Research points to pentosan polysulfate to treat equine osteoarthritis - DVM
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Research points to pentosan polysulfate to treat equine osteoarthritis
This antiarthritic agent long available outside of the U.S. is attracting renewed interest for sport horses.


DVM360 MAGAZINE


Mechanism of action

The known properties of PPS have for years provided a reasonable assurance of what was happening on a physiologic basis within the sport horse, but only recently have researchers begun to investigate and prove that the suspected mechanisms are in fact true.

Researchers in the Department of Anatomy at the University of Bristol in Langford, England, were the first to demonstrate that intramuscular injections of PPS showed sufficient concentration of the drug in synovial or joint fluid.4 This proved that injecting PPS into a horse's muscles eventually got the drug into the joints, and "the concentration was sufficient to elicit a potential therapeutic effect on synovial metabolism, and possibly also to stimulate proteoglycan synthesis and reduce matrix metalloproteinase (one of the major cartilage degeneration agents) activities in articular or joint cartilage."4

More recently, researchers at the Orthopaedic Research Center at the College of Veterinary Medicine at Colorado State University looked at the drug's actions on 18 horses that underwent surgically induced osteoarthritis.5 This study was one of the first to investigate PPS use in a clinical setting, and various parameters were used to evaluate the drug's efficiency, including blinded lameness and range of motion examinations (research evaluators didn't know which horses received drug vs. placebo), blood and joint fluid analysis and serial radiographs.

The study's authors concluded that PPS use produced trends that were not highly significant but showed more positive recordable differences between the treatment and placebo groups histologically rather than clinically. They concluded that PPS does have a beneficial therapeutic effect but that further study is indicated.5

They also found that PPS may not be sufficiently potent to demonstrate a clinical effect at the current dose of 3 mg/kg, which may be the reason many practitioners are recommending a higher dose of 6 mg/kg. Caution always should be used and attention to timing and dosage is important.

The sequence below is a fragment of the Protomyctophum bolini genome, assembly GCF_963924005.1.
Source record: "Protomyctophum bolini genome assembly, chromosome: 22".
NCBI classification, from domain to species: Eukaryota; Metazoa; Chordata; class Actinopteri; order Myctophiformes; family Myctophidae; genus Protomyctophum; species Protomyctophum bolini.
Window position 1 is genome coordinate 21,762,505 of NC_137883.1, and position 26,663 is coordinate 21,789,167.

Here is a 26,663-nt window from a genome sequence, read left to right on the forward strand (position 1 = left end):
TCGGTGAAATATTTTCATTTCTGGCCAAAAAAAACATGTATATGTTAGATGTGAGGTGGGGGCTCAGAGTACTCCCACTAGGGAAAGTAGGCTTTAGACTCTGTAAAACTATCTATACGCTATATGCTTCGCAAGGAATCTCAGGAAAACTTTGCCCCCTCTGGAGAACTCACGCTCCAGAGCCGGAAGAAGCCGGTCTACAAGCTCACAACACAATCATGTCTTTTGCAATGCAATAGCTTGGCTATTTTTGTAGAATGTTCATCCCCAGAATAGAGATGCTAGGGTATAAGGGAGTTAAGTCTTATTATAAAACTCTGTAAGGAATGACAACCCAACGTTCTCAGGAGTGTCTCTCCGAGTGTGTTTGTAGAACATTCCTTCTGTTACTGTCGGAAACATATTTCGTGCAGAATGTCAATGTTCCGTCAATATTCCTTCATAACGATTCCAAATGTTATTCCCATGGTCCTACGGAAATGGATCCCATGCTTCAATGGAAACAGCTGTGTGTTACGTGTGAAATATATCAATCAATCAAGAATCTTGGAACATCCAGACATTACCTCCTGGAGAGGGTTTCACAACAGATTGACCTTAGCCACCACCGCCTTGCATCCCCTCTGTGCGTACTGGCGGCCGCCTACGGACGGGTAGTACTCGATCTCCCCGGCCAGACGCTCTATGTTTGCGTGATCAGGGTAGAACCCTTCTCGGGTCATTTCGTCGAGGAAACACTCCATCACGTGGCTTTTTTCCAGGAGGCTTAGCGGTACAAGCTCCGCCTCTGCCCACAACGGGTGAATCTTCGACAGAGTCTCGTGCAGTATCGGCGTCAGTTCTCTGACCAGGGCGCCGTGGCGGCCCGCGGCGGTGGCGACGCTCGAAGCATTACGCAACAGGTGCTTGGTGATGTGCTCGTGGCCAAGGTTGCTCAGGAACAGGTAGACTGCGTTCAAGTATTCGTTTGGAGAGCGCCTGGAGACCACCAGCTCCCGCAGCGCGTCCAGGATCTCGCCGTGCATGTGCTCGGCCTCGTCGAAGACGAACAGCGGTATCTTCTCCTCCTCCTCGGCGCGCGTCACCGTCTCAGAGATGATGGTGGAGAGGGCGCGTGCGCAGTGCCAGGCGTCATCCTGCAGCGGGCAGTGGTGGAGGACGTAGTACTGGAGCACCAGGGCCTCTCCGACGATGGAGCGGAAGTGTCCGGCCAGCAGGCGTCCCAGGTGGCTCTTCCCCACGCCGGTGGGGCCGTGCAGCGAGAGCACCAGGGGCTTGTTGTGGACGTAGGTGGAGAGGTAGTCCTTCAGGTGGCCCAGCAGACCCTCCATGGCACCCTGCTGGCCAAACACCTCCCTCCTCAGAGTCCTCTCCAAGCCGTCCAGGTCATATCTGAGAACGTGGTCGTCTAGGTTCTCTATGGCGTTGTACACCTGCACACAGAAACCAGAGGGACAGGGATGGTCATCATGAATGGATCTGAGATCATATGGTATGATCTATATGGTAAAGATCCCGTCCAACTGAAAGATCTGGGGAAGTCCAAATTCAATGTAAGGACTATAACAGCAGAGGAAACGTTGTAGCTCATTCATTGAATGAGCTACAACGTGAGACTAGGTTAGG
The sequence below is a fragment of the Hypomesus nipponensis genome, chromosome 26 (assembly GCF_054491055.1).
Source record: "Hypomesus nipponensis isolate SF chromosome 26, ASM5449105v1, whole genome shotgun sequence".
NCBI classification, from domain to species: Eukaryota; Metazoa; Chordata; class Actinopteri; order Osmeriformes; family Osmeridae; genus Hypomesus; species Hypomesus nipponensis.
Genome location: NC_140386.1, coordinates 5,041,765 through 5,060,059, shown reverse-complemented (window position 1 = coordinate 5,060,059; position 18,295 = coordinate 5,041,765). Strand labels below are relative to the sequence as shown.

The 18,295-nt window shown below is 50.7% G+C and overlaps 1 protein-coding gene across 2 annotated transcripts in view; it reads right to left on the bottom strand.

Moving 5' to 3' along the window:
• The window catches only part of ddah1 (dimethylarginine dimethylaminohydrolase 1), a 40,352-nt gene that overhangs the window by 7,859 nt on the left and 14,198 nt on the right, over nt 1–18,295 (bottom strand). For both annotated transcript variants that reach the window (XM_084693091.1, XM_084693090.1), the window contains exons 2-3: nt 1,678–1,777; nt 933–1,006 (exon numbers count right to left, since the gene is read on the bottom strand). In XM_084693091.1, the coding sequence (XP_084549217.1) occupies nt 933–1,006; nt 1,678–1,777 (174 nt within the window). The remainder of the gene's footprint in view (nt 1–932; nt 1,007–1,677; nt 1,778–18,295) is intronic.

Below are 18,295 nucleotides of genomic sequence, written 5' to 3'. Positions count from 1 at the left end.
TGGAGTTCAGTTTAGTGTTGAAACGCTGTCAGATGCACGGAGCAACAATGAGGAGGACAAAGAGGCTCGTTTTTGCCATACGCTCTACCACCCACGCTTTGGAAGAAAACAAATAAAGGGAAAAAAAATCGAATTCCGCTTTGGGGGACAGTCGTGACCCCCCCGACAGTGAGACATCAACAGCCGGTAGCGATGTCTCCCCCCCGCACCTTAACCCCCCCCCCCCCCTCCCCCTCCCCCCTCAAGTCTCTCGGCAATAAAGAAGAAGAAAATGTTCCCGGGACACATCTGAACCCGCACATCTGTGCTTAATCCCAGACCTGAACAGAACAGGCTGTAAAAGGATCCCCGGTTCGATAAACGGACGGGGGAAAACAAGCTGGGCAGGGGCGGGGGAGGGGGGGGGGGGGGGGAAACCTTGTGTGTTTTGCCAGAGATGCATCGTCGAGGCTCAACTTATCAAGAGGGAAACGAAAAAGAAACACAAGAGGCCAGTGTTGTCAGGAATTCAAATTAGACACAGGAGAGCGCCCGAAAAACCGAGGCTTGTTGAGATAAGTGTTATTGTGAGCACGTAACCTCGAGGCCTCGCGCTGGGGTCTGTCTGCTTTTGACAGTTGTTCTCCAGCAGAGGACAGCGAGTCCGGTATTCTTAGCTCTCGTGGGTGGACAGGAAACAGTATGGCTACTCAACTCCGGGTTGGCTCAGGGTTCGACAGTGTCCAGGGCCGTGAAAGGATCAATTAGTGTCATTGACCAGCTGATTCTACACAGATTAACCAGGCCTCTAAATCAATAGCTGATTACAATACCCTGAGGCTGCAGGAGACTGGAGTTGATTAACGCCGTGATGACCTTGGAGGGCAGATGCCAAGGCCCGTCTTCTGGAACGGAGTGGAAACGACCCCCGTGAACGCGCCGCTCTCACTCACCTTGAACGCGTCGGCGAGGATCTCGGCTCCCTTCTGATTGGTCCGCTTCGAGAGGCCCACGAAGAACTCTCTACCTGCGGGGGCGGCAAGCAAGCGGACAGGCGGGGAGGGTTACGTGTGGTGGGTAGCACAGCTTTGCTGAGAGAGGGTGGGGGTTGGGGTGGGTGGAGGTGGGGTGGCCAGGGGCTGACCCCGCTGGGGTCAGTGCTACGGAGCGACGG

Conclusion

PPS is not currently available in the United States, although some laboratories are compounding it for extralabel use. Caution should be exercised with any such preparation. PPS is generally given intramuscularly once weekly for four to five weeks and monthly thereafter. Clinical response is usually seen after the first two or three doses. It's too early to tell if PPS is going to be the next big thing or merely a product whose time has come and gone. Further testing will determine how PPS—the wonder from down under—fits into what's currently available for arthritis in horses, and whether the second time around is truly better.

Dr. Marcella is an equine practitioner in Canton, Ga.

References

1. Biopharm Australia Pty Ltd. Cartrophen Equine Forte: a disease modifying osteoarthritis drug. Available at: http://www.arthritis.au.com/content/CEF_technical_brochure.pdf.

2. Dart A, Perkins N, Dowling, et al. The effect of three different doses of sodium pentosan polysulphate on haematological and haemostatic variables in adult horses. Aust Vet J 2001;79(9):624-627.

3. Maffrand JP, Herbert JM, Bernat A, et al. Experimental and clinical pharmacology of pentosan polysulfate. Semin Thromb Hemost 1991;17(Suppl. 2):186-198.

4. Fuller CJ, Ghosh P, Barr AR. Plasma and synovial fluid concentrations of calcium pentosan polysulphate achieved in the horse following intramuscular injection. Equine Vet J 2002;34(1):61-64.

5. McIlwraith CW, Frisbie DD, Kawcak CE. Evaluation of intramuscularly administered sodium pentosan polysulfate for treatment of experimentally induced osteoarthritis in horses. Am J Vet Res 2012;73(5):628-633.


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